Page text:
Suspected arson at BLM horse corral closes U.S. highway | TahoeDailyTribune.com
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Suspected arson at BLM horse corral closes U.S. highway

RENO, Nev. (AP) – Federal agents are investigating a suspected firebombing Monday that burned a hay barn at a government holding pen for wild horses and burros – the scene of past violence near the California-Nevada border.

Authorities discovered as many as four unexploded incendiary devices near the pre-dawn fire at the Bureau of Land Management’s Litchfield Wild Horse and Burro Corrals along U.S. Highway 395, about 21 miles northeast of Susanville, Calif.

No one was injured, but the potential for explosions closed a 40-mile stretch of the highway for several hours.



A military ordnance team from Moffet Air Station in San Francisco was en route. Agents of the U.S. Bureau of Alcohol, Tobacco and Firearms were on the scene, BLM spokesman Jeff Fontana said. FBI agents will lead the investigation, he said.

All 700 animals were safe and none had escaped, even though fences were cut at the corral, Fontana said.




No one has claimed responsibility, Fontana said.

”We’ve gotten no threatening mail from animal rights’ groups or anything like that, but the facility has had vandalism in the past,” he said.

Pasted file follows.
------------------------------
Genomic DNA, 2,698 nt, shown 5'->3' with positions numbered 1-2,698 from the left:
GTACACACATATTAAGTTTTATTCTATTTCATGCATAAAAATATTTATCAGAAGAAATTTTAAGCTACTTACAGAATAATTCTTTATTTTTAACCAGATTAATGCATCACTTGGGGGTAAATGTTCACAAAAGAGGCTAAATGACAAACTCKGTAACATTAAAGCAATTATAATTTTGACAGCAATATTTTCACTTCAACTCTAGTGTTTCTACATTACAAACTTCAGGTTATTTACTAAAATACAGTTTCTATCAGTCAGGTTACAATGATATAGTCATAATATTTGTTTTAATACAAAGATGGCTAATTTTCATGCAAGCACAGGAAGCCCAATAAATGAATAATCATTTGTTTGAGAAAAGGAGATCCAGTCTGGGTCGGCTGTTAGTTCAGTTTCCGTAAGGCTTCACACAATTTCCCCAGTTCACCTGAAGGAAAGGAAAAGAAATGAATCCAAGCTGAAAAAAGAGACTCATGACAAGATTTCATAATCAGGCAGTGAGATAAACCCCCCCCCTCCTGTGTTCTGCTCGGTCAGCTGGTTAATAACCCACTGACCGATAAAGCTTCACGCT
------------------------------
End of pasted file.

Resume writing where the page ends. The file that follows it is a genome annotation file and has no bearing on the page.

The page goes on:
An unsolved arson destroyed an office in 1991, Fontana said. Several years before that, fences were cut and several animals turned loose. Animal rights activists took responsibility for that incident, he said.

Also, in 1989, there was ”a really bizarre incident in which some people got in the corral, took our mascot burro named Warren and killed him, cut his head off and took the head,” Fontana said. ”They also shot and wounded two saddle horses and despite a $10,000 reward, that was never solved.”

Monday’s fire was reported at about 4:30 a.m. It was burning a barn filled with about 250 tons of hay, together valued at about $85,000. Seven fire engines were on the scene.

”It’s still smoldering. It could smolder for days,” Fontana said, though the horses and burros weren’t in danger.

”The hay barn is far enough away that they weren’t even really threatened,” said Don Holmstrom, assistant field manager for the BLM’s Eagle Lake Field Office in Susanville.

Firefighters had to retreat and let the fire burn after they discovered the fire bombs, Fontana said. One of the devices apparently started the fire. The others were found around the property.

”We don’t know what we are dealing with. We don’t know whether it is some sort of explosive or what it might be,” Fontana said.

The site near Susanville is one of 11 federal wild horse and burro holding facilities in the nation.

Approximately 40,000 wild horses roam the West, about half of them in Nevada.

Their management is often controversial. Some animal rights’ groups oppose the government roundups. Some ranchers oppose the presence of the horses on the range because they compete with livestock for forage.

”There have been arsons at different times at different corrals,” the most recent two years ago at Burns, Ore., said Maxine Shane, a BLM spokesman in Reno. ”Whether this is related to anything else, I couldn’t tell you.”

On the Net:

BLM Wild Horse and Burro Program: http://www.wildhorseandburro.blm.gov/


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